“I am waiting to see how the project in Prague’s Malešice neighborhood that SIDI Prague bought from Sekyra Group is going to work out,” Novotný said. Malešice is set to see the construction of five eight-story apartment buildings and four 20-story residential towers. The first stage will involve the construction of 290 flats. The total anticipated number of flats after completion is 549. “A project of this magnitude always raises concerns whether it is going to be completed at all,” Novotný said.
At the end of 2010, statutory approval after completion was given to the Rezidence Korunní luxury development built by Sekyra Group in the Prague’s Vinohrady neighborhood. Those eager to live in this housing complex should be ready to pay around Kč 10 million including value-added tax (VAT) for a two-room flat with a kitchen corner. Of the 270 flats in the building, 131 are still awaiting an owner. The first press release issued in 2007 stated that around 100 potential buyers had reserved a flat.
Sales are also slow at Rezidence Kavčí Hory. The project’s website reveals that 15 out of the 16 completed flats have so far remained unsold. The project developed by BM Develop will have 88 apartments. Prices per sqm start at Kč 95,000.
How to create idle properties
Real estate agents claim every flat will always find itself an owner. This requires the price to be set properly, though. Newly built flat developments turned idle have simply not gone through a sufficient price cut. “The possibility to further lower prices has hit the building expenses level,” Novotný said. A source told Czech Position that construction costs per sqm for a standard flat in Prague – not including expenses for the land plot – amounted to around Kč 37,500 at the time of the boom.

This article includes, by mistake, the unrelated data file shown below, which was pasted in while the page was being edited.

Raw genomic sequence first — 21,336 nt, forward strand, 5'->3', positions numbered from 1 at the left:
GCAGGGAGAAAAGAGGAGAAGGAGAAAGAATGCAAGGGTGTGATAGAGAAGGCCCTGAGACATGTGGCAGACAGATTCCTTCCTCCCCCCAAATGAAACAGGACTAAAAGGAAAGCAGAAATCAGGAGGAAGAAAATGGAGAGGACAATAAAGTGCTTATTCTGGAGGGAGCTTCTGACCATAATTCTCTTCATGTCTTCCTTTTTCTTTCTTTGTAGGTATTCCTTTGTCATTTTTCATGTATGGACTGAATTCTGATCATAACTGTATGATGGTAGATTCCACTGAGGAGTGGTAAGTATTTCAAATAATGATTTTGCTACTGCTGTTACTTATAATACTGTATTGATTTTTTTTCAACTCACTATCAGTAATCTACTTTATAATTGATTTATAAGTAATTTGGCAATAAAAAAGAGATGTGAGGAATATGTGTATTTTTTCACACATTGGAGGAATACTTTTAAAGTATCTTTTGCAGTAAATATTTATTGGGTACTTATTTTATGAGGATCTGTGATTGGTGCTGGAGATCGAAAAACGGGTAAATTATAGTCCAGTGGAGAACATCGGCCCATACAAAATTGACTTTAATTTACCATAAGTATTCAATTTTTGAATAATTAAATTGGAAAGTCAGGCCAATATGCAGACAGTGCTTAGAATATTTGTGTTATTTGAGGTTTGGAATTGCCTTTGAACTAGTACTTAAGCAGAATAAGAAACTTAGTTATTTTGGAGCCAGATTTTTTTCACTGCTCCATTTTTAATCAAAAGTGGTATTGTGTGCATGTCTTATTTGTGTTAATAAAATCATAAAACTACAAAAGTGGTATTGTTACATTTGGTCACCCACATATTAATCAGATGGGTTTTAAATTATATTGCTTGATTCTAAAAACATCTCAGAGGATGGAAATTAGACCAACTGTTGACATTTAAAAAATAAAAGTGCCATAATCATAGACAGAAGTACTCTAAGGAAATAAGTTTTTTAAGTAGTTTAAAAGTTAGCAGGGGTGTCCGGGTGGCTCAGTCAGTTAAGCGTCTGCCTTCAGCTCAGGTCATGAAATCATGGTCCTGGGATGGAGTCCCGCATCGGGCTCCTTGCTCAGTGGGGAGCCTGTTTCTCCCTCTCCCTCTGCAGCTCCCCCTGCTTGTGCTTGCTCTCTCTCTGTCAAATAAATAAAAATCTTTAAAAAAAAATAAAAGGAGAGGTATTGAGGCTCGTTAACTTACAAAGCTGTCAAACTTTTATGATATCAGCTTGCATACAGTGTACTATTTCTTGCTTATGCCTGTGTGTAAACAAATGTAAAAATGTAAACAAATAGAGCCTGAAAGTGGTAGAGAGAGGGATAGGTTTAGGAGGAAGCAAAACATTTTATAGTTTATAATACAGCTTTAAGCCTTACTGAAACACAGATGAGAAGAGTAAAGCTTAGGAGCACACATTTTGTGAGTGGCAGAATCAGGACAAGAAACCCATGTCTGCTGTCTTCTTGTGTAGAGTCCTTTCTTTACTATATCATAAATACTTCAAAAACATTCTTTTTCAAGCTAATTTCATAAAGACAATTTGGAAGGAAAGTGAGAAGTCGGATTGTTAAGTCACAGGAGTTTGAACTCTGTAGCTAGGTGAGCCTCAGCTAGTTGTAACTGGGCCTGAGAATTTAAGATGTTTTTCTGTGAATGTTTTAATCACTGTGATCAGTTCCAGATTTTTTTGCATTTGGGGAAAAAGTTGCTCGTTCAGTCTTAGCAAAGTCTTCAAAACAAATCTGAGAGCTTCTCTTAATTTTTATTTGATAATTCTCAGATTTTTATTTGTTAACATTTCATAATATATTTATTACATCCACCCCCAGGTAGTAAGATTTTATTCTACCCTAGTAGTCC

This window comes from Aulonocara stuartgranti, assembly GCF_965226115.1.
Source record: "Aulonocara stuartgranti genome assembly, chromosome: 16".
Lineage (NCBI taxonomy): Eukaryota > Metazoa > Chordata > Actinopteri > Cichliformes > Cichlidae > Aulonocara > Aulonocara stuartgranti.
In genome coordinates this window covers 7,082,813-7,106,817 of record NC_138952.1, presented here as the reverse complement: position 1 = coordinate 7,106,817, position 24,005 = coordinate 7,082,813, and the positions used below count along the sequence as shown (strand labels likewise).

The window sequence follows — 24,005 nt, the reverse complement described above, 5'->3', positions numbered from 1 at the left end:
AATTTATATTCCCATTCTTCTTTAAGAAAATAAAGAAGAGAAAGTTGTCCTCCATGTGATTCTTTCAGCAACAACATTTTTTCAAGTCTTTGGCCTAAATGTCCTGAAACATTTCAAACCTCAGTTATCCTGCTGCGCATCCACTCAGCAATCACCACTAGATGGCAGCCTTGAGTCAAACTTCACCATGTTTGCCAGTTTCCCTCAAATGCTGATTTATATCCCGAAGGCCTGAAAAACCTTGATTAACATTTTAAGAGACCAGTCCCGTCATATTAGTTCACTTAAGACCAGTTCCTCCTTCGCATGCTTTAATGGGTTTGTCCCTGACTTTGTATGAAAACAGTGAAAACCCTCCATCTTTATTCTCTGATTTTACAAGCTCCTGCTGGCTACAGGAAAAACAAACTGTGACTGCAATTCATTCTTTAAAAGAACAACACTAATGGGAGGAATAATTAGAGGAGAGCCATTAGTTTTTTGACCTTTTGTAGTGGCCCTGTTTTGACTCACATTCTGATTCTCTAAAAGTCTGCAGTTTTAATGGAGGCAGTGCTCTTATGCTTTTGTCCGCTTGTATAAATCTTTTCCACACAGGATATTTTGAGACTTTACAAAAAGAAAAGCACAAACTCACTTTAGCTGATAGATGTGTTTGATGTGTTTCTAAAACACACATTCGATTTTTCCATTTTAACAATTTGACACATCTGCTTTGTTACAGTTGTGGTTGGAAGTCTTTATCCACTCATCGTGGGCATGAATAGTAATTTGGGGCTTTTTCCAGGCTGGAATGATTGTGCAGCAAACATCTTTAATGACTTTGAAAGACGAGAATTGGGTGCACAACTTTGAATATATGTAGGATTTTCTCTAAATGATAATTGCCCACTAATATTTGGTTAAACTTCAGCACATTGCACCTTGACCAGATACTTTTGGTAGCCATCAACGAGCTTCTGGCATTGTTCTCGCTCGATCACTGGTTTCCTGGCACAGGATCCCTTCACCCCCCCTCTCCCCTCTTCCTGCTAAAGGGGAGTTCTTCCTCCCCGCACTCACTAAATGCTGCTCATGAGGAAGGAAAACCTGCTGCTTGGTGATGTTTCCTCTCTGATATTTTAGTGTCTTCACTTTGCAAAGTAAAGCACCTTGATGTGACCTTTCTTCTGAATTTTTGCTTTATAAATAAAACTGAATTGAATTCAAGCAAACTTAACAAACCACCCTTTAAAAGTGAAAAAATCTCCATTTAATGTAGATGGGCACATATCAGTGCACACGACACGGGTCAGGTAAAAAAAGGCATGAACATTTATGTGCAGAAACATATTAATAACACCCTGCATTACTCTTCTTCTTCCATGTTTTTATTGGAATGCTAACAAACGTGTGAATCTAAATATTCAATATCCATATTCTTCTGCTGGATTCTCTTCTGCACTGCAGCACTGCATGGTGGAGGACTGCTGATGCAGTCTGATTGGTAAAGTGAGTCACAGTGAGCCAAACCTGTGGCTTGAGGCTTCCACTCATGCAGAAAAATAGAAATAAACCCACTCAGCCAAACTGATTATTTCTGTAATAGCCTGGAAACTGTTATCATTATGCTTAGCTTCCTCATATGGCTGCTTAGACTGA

The idle flat problem is compounded by flats constructed after the building boom being cheaper thanks to current downward-adjusted construction prices. “As soon as potential buyers see they can buy a new flat in Prague for Kč 40,000 per sqm they are not willing to spend Kč 50,000 on an already completed flat,” Novotný said.
No buyers but tenants
In some instances it is possible to lease unsold flats. This scenario is, however, rather limited. “We tried to come up with such a project, but the main thing is to convince the bank of such an idea,” Nováková said. In Hradec Králové, East Bohemia, the bank was prepared to agree to such an alternative. ‘It is not a long-term solution for the situation.’
In other cases, however, no such agreements with banks were reached. “Particularly big banks like, for example, Česká spořitelna tend to refuse,” Nováková said. And sometimes even the developer is not enchanted by the idea.
“This requires a complete change of plan. It is not a long-term solution for the situation,” Novotný said, adding that it may pay off for a bank to cancel the project altogether rather than to saddle itself with all sorts of practical problems for 10 years to come.
There are thousands of flats on the market now that no one is interested in. Will developers come up with a proper price cut? That is, as practice has shown until now, rather theoretical. So far the problem is being shoved further into the future. The banks have credit-burdened residential projects in their books, part of which the developers still have not paid back, and everyone pretends in public everything is okay.